In Memoriam – Carol P. Christ by Joyce Zonana

“thea-logy begins in experience” –  Rebirth of the Goddess

It is hard to believe that Carol P. Christ – Karolina as she dubbed herself in her beloved Greece—has been gone for a year. She remains such a vivid presence in my life—in all of our lives. I think of her and draw strength from those thoughts daily, the way so many women say they think of and feel close to their deceased mothers. For Karolina was indeed a mother to me—a nurturing spiritual mother who initiated me into the ways of the Goddess she adored and, whom she so beautifully defined as “the power of intelligent love that is the ground of all being.”

I first met Karolina in June of 1995 on a bare hotel rooftop in Athens. I had just flown there from New Orleans to join the Ariadne Institute’s Goddess Pilgrimage Tour, a leap of faith inspired by my reading the previous year of Weaving the Visions: Patterns in Feminist Spirituality, a pioneering anthology edited by Carol and her long-time friend and collaborator, Judith Plaskow. That book, along with Carol’s Diving Deep and Surfacing and Judith’s Standing Again at Sinai had spoken to me more deeply than anything I had ever read before. I had grown up in a Middle Eastern Orthodox Jewish family. drawn to spirituality, I had never able to find a place for myself in the deeply patriarchal structures of synagogue or even family rituals … Carol and Judith offered me a way in, and I wanted immediately to embark on the paths they were clearing. I wanted to meet them, to know them,  to learn from them, to share with them. Boldly, I decided to join the Pilgrimage, signing up for my first trip overseas trip, the most costly vacation I had ever granted myself. How could I have known that it would transform my life and bless me with a miraculous, deep friendship?

On that hotel rooftop, I sat in a circle of women, all jet-lagged and anxious. Carol warmly welcomed each of us, inviting us to introduce ourselves with the simple words, “I am here, I am whole, I am my name. The group would respond in unison: “You are here, you are whole, you are your name.” Never had I felt so affirmed, so seen, so present. That sense of presence continued throughout the tour as Carol led us in the simple rituals she had created – pouring libations of milk and honey and water on ancient altars, crawling into deep caves as we recited the names of our mothers and grandmothers, seeing  and touching the body of the Goddess in the vast Cretan landscape, feeling Her love in the embrace of the sea, tasting her bounty in the marvelous taverna meals we shared amid laughter and tears of joy. Tirelessly, Carol led us in dances, taught us to sing, holding each of us securely in the warmth of her smile and the sparkle of her blue eyes. Surely, she was the Goddess incarnate, as were each of us, as she so definitively taught us. I was utterly entranced, in love, transformed. In the years that followed I would visit her again in Greece and she would visit me in the States. Our friendship grew over time, though there were some years when we did not speak … I had wounded her, she who seemed so strong but who was in fact so vulnerable. When we got back in touch I felt relieved and restored.  And I am so grateful that we were able to share such good time together over the past few years.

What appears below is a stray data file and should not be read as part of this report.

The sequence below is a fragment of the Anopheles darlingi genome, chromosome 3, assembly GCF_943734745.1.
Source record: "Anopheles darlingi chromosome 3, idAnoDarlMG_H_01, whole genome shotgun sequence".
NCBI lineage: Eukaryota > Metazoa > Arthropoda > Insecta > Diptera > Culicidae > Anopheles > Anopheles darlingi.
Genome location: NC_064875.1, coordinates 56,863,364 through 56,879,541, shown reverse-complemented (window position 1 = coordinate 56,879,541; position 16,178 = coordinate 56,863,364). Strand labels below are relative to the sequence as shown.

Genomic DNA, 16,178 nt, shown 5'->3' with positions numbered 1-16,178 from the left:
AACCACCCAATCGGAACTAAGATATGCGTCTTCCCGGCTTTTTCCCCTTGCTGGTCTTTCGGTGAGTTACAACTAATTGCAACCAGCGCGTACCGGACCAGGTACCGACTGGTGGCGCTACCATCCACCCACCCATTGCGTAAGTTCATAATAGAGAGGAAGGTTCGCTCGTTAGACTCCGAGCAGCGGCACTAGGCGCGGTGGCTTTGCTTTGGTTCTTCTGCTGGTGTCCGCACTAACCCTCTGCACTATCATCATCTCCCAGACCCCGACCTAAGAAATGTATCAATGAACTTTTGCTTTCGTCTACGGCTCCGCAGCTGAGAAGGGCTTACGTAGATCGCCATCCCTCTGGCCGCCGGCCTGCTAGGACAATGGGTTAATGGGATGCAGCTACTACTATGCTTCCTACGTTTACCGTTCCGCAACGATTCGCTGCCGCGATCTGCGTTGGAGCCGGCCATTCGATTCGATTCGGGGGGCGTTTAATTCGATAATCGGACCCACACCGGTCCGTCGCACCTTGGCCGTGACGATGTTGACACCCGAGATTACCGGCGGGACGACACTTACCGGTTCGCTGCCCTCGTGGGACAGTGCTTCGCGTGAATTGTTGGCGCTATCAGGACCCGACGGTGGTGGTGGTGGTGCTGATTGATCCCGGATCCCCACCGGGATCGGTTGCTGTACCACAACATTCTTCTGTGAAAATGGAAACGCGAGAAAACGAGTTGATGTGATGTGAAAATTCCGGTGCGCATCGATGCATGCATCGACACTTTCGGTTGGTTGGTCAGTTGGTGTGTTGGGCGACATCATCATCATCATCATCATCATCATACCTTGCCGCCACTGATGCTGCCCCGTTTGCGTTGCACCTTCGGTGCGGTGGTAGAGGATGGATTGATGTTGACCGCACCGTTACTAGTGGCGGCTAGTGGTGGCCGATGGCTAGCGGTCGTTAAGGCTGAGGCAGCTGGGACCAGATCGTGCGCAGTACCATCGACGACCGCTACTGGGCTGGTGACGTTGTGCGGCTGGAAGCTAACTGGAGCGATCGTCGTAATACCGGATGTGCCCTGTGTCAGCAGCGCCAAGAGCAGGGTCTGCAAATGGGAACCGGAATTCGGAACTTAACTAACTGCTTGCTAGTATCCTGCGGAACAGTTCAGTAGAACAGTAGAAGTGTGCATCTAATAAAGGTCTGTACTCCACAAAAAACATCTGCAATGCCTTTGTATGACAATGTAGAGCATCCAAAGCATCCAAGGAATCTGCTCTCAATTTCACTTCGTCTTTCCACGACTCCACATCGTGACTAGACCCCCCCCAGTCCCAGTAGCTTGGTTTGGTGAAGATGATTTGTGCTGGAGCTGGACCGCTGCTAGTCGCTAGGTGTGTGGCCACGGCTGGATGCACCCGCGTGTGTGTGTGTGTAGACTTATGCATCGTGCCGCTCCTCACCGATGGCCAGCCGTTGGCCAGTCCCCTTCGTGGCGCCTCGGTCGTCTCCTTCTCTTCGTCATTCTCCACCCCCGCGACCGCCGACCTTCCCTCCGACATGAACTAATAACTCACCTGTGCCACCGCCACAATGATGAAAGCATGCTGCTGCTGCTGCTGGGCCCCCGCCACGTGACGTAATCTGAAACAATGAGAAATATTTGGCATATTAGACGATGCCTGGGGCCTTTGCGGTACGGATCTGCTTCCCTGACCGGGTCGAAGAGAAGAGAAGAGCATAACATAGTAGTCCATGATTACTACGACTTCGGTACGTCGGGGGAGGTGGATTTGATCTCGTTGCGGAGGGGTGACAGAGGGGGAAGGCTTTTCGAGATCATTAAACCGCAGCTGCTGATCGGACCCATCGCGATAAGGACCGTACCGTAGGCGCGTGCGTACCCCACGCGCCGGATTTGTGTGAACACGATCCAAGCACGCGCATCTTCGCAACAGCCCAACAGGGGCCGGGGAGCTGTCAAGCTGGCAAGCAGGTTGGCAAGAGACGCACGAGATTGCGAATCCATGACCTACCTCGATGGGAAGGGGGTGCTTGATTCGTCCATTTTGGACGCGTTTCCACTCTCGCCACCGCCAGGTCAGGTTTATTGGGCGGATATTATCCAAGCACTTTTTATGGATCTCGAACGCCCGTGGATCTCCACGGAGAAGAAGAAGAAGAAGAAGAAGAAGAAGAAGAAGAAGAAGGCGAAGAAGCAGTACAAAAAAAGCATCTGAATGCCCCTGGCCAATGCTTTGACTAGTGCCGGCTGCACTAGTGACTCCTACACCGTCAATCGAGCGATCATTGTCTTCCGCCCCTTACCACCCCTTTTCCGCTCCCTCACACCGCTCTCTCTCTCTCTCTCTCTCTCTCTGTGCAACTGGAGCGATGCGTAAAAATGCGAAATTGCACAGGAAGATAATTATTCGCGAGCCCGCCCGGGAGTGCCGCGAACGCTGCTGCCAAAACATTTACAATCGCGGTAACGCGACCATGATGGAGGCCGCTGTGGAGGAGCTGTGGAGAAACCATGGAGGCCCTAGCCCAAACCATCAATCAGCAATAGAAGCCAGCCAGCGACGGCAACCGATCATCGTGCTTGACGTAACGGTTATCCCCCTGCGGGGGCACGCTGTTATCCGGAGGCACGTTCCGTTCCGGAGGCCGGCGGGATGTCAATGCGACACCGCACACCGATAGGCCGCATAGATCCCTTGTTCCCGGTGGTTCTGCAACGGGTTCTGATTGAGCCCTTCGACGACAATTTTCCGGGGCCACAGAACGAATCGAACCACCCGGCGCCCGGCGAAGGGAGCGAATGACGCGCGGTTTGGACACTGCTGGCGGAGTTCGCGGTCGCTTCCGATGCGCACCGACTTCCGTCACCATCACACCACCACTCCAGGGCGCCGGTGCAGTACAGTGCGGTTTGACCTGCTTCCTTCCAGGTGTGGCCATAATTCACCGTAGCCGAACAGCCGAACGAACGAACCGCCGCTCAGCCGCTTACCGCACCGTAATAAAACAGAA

It was Carol who encouraged me to write for FAR, helping me to find my voice, as she has helped so many others, modelling a type of writing (and being that is so both deeply emotional and keenly intellectual. She has, I believe, given us a new way of integrating all the aspects of ourselves that had been split apart by patriarchal culture and religion, reuniting subjectivity, and objectivity, refusing to fetishize objectivity but not abandoning intellectual rigor. Thanks to her – the example of her life and the gift of her writing, we are all learning to accept and  to celebrate our full humanity and divinity, acknowledging both vulnerability and strength, refusing to be confined by the fatal structures of desperation, finding beauty and joy in all that we do.

Five months ago, I was suddenly diagnosed with stage four primary brain cancer – glioblastoma– a very swift, devastating, deadly disease. Since then, I’ve had two surgeries, along with chemo and radiation. I’m now profoundly challenged, both physically and cognitively. A friend, who also writes for FAR, immediately told me when she heard: “Carol gave us the map.” Every day now, I have been thinking about how Carol approached her final months, after her cancer diagnosis in September 2020. She had just moved to the apartment of her dreams, on Crete, gracious and spacious with a wide balcony and a view of the sea. As she underwent her difficult treatments and suffered in various ways, she continued to live as she always had, bravely discovering and creating, beauty around her, embodying her vision of home, selecting tile, choosing paint colors, arranging her books and family treasures, staying in touch with friends, continuing to write, caring for the plants that she had painstakingly moved from her Lesbos garden. Although we talked fairly often, I never heard her complain. Alas, toward the end, she never told me how sick she was. I regret not having said a proper “goodbye.” Carol always knew that she was returning to the Goddess, that she was always surrounded by Her love. She never feared death. She understood it to be a part of the web of life, the interplay of “light and darkness that we as we sang about so often on the pilgrimage tour.